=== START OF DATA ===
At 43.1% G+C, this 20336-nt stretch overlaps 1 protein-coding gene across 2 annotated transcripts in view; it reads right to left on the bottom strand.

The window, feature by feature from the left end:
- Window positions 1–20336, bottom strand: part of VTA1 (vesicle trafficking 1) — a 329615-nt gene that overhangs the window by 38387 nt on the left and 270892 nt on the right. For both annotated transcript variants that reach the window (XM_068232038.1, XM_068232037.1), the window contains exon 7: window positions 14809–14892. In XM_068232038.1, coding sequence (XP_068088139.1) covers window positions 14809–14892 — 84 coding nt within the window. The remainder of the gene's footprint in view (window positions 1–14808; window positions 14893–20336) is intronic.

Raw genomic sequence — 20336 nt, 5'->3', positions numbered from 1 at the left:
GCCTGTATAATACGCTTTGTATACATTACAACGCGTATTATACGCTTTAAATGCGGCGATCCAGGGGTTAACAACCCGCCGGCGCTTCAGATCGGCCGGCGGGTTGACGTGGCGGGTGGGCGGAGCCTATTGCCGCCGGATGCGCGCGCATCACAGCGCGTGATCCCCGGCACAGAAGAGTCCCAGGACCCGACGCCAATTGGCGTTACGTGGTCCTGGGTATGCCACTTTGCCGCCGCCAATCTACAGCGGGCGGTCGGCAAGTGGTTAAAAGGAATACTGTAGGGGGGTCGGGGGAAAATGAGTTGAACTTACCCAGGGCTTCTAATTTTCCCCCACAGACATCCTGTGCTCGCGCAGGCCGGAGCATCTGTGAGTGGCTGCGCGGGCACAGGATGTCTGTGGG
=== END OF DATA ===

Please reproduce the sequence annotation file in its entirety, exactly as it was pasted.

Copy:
At 43.1% G+C, this 20336-nt stretch overlaps 1 protein-coding gene across 2 annotated transcripts in view; it reads right to left on the bottom strand.

The window, feature by feature from the left end:
- Window positions 1–20336, bottom strand: part of VTA1 (vesicle trafficking 1) — a 329615-nt gene that overhangs the window by 38387 nt on the left and 270892 nt on the right. For both annotated transcript variants that reach the window (XM_068232038.1, XM_068232037.1), the window contains exon 7: window positions 14809–14892. In XM_068232038.1, coding sequence (XP_068088139.1) covers window positions 14809–14892 — 84 coding nt within the window. The remainder of the gene's footprint in view (window positions 1–14808; window positions 14893–20336) is intronic.

Raw genomic sequence — 20336 nt, 5'->3', positions numbered from 1 at the left:
GCCTGTATAATACGCTTTGTATACATTACAACGCGTATTATACGCTTTAAATGCGGCGATCCAGGGGTTAACAACCCGCCGGCGCTTCAGATCGGCCGGCGGGTTGACGTGGCGGGTGGGCGGAGCCTATTGCCGCCGGATGCGCGCGCATCACAGCGCGTGATCCCCGGCACAGAAGAGTCCCAGGACCCGACGCCAATTGGCGTTACGTGGTCCTGGGTATGCCACTTTGCCGCCGCCAATCTACAGCGGGCGGTCGGCAAGTGGTTAAAAGGAATACTGTAGGGGGGTCGGGGGAAAATGAGTTGAACTTACCCAGGGCTTCTAATTTTCCCCCACAGACATCCTGTGCTCGCGCAGGCCGGAGCATCTGTGAGTGGCTGCGCGGGCACAGGATGTCTGTGGG